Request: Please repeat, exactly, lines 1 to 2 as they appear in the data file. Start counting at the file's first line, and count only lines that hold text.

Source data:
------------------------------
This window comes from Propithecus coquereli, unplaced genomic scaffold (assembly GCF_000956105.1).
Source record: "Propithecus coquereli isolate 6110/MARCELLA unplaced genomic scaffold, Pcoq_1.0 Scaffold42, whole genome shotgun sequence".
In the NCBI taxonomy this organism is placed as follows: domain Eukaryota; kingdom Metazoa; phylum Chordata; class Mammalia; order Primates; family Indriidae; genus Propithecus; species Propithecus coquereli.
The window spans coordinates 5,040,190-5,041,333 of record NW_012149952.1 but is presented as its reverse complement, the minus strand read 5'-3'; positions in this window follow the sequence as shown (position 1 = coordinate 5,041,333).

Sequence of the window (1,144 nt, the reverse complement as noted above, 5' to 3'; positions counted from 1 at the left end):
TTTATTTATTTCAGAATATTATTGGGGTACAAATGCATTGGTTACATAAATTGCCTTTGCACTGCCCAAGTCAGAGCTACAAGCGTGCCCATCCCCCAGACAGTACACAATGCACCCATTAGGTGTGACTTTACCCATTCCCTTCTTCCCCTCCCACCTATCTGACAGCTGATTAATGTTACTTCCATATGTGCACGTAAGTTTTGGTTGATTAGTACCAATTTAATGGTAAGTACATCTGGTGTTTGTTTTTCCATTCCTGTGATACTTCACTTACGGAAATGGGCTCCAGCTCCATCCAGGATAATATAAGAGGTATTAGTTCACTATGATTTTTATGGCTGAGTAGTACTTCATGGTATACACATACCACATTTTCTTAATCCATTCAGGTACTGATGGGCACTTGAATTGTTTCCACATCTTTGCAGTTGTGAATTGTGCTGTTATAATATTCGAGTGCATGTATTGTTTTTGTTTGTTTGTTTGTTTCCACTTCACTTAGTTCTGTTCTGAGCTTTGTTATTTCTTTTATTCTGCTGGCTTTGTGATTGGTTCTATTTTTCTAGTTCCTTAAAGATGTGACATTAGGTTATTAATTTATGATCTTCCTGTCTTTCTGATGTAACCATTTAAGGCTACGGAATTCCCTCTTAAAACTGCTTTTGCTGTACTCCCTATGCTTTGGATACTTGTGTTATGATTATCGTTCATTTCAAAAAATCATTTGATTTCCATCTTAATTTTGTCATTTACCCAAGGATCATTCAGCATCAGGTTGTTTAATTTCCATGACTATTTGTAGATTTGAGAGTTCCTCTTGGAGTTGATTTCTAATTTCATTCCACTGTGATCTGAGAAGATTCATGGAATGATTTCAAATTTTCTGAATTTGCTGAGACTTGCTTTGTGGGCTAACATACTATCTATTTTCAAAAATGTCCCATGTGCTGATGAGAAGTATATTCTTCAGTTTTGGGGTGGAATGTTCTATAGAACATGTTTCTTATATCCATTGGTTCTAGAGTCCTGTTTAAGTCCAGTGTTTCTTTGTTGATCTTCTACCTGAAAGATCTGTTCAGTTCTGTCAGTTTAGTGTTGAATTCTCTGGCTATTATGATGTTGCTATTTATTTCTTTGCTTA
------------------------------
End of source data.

This window comes from Propithecus coquereli, unplaced genomic scaffold (assembly GCF_000956105.1).
Source record: "Propithecus coquereli isolate 6110/MARCELLA unplaced genomic scaffold, Pcoq_1.0 Scaffold42, whole genome shotgun sequence".